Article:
There have been some calls lately to the Bulletin complaining about “dead grass” in landscaping maintenance districts and the prevalence of yellow and brown at a number of city parks.
When they are reminded that we are in a drought and the city is doing its fair share of cutbacks, the callers typically point to other valley cities such as Turlock that haven’t let their municipal grass go as far as Manteca.
But here’s the rub: Manteca is using a strategy that keeps heavy use areas such as Woodward Park and Northgate Park green while letting lesser used parks go with proportionately less water. At the same time they have taken care to make sure trees and shrubs are still thriving.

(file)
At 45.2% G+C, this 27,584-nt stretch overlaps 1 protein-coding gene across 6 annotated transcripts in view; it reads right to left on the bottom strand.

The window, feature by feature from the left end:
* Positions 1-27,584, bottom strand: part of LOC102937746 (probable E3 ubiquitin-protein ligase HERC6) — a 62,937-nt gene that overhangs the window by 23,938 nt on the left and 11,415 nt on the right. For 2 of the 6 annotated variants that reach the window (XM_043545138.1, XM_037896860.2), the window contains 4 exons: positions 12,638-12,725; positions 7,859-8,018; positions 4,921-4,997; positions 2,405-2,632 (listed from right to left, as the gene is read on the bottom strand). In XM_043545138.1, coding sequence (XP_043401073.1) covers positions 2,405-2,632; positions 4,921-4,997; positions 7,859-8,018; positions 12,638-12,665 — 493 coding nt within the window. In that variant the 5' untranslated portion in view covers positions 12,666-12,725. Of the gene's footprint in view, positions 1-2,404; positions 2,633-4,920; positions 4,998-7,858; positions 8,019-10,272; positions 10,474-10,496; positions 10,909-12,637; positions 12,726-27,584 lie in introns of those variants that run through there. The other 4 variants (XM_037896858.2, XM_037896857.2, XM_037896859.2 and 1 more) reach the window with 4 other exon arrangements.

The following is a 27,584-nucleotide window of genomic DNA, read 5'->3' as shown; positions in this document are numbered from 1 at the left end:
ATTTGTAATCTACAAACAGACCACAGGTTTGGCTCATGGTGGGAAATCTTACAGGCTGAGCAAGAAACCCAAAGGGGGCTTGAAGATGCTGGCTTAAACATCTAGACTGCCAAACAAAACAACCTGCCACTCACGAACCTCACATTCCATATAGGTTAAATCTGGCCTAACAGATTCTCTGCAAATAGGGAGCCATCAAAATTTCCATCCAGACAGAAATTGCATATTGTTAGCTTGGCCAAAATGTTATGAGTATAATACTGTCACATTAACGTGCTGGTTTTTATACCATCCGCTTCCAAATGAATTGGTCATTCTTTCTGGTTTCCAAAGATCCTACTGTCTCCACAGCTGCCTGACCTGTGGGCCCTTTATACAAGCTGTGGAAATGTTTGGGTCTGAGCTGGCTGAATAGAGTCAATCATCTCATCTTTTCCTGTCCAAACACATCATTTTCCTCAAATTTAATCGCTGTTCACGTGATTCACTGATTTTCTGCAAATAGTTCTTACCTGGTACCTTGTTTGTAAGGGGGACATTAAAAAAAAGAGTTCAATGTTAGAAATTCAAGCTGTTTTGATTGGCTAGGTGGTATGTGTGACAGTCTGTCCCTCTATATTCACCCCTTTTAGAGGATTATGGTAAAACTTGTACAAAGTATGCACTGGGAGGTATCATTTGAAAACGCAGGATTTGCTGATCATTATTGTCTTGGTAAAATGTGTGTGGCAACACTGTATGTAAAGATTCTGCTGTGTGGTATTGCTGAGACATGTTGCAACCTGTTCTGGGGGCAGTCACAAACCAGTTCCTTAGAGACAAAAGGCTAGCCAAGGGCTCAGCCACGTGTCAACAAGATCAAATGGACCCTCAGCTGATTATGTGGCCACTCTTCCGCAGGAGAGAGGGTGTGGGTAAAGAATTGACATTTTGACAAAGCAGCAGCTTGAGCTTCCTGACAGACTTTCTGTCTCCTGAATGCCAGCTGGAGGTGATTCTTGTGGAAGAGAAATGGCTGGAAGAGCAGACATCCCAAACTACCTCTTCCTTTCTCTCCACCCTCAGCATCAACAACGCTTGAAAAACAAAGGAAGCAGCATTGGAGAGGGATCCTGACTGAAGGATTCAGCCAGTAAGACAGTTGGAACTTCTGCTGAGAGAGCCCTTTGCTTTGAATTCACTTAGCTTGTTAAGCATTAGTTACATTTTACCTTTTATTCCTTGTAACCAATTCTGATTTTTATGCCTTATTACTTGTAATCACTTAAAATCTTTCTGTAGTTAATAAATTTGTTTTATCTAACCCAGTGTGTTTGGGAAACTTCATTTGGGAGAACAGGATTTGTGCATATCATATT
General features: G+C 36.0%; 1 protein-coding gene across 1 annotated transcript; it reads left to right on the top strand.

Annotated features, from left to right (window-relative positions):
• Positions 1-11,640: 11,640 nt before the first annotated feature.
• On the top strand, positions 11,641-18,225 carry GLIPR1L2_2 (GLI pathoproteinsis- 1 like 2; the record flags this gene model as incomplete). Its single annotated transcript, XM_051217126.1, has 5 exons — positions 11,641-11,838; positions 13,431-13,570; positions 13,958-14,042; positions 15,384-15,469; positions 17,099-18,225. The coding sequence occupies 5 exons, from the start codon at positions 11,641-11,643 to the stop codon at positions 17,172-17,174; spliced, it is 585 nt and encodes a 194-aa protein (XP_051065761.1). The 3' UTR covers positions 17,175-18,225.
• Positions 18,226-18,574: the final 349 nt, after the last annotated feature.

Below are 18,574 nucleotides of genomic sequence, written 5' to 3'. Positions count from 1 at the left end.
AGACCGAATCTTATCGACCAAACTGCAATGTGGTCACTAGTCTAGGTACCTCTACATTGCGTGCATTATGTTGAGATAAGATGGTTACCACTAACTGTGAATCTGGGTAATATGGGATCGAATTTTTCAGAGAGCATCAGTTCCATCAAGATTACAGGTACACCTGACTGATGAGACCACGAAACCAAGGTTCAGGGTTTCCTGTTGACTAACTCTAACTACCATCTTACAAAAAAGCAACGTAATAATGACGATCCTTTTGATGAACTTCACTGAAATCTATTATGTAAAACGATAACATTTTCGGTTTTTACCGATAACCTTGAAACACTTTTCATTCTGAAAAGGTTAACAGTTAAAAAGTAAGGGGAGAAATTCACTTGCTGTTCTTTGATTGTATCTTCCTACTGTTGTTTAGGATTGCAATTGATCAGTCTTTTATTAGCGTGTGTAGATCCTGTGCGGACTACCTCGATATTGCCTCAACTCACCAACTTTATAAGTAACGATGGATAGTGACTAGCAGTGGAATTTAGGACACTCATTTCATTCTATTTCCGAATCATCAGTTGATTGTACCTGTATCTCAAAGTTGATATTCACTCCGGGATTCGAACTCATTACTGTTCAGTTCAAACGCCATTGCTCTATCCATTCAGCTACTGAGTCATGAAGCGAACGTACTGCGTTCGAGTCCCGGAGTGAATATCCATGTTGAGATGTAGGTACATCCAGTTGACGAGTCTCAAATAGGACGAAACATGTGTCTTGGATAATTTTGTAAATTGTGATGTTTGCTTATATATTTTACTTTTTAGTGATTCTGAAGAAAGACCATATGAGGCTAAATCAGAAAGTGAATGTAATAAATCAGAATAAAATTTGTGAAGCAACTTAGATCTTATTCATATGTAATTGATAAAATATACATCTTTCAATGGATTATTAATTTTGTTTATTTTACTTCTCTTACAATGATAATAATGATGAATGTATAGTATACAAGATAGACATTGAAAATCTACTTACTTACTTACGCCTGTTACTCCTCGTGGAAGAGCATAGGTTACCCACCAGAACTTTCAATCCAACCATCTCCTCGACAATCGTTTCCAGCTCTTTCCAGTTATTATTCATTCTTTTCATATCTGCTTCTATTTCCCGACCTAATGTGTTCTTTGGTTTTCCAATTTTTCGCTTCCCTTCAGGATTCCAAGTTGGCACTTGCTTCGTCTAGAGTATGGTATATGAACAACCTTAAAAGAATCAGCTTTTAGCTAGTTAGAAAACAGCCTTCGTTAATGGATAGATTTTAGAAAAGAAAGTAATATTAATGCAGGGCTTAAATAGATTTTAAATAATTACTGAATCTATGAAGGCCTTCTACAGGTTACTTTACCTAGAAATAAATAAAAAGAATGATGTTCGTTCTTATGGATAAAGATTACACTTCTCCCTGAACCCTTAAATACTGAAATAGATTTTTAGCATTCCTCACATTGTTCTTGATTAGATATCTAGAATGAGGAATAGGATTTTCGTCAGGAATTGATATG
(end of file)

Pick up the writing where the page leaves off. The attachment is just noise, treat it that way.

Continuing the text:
There are two reasons for this. First and foremost, if trees get stressed it weakens their root system and makes them more susceptible to toppling during wet weather. It also takes years for trees and shrubs to mature. They also represent a significantly higher investment than grass.
Grass, if it “dies out” comes back.
City Manager Karen McLaughlin said municipal staff opted to protect municipal “assets” in the most effective way while keeping parks functional and meeting the state mandate to reduce water use.
“We realize a lot of people like to look at green grass but our concern are the trees,” she said.
The strategy was devised and implemented by Parks and Recreation Director Ken Fant and his staff.